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This is a book about how a group of folks, in a time long ago, living in a small Minnesota college town, celebrated life. It is a story of reflection. Reflection into the past when times and people were - shall we say - different. The people were veterans returning from the war, the time was the middle of the century-1947 through 1964. The place was Mankato State College in Southern Minnesota. This is the story of "The Barracks Babies." After you read these letters, look at the fading photographs, you'll know this is not the '90s. What makes these people different? "Well, for one thing," explained Margaret Philip, Assistant Professor of Psycholgy at MSU, "all of these people seemed to be focused on a goal - dedicated to becoming professionals. Most knew they were going to be teachers from the first day, so they worked hard to get there quickly. Today students don't know what profession they will choose or whether they'll even get a job after college." Yes, it's obvious the Barracks Babies were highly motivated to achieve. After being in the service and surviving the war, they were simply appreciative of being alive. There was a spirit of excitement about their new life -a wife - a family - a home - an education - the prospect of earning a good living in the future. It didn't matter if living conditions weren't the best for a few years - they saw an end to it. After all the rent was cheap! And, they never lost their sense of humor. Most (but not all) of the students were male. Especially in the early days of the Barracks, the wives did not work but stayed home to raise the family and give moral support to their husbands and each other. In fact, they were frequently awarded their Ph.T. (Putting Him Through)! here was quite a bit of "no-cost" socializing - and all were in the same financial boat. No one had to compete or climb the status ladder. "There was definitely a spirit of cooperativeness," said Philip. She also noted they tended to show originality in problem solving behaviors - in other words, learning how to "make-do" with nothing. After reading the stories, Mrs. Philip felt that "the most amazing thing about them is that 40 years later these folks had such clear recollections. I believe that shows they were feeling good about what they were doing and they processed it into long term memory!" Turn now to those days and enjoy some of the most wonderful true-life stories you'll ever read. It's Those Barracks Babies ...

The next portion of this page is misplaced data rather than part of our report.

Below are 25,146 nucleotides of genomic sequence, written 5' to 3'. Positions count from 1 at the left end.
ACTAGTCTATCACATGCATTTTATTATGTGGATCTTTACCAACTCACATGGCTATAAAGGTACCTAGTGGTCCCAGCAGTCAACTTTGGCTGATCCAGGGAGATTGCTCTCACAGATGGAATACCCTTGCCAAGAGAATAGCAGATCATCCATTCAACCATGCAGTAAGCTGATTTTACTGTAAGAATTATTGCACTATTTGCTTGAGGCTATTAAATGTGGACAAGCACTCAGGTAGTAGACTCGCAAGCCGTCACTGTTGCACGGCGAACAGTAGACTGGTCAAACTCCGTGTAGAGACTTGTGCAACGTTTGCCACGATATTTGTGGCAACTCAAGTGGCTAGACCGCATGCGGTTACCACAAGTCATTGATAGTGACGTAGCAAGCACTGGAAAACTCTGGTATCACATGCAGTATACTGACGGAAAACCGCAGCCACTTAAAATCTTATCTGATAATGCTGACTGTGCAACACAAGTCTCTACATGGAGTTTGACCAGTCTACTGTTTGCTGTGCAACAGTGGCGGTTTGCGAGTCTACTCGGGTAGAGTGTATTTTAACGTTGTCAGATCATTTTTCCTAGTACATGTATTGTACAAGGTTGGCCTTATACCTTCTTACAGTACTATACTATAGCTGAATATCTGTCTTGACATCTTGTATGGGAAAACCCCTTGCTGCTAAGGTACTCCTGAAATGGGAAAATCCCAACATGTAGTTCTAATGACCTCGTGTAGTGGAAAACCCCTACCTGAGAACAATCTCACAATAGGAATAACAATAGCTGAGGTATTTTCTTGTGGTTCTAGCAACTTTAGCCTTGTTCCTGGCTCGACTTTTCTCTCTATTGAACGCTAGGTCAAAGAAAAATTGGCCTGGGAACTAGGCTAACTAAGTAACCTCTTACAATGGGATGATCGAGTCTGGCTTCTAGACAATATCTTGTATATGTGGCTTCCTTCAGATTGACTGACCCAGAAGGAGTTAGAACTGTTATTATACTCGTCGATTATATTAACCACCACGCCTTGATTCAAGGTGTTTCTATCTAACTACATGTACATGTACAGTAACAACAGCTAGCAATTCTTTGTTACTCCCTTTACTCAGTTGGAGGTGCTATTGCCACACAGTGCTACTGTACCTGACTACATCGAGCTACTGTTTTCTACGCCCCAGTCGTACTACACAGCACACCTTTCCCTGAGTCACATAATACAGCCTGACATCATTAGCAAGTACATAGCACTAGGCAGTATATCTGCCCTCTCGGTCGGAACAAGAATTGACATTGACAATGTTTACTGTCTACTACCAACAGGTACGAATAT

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Mankato State University, history, housing, students, student life, Minnesota
Baer, Marcia, "Those Barracks Babies" (1990). MSU Authors Collection. 4.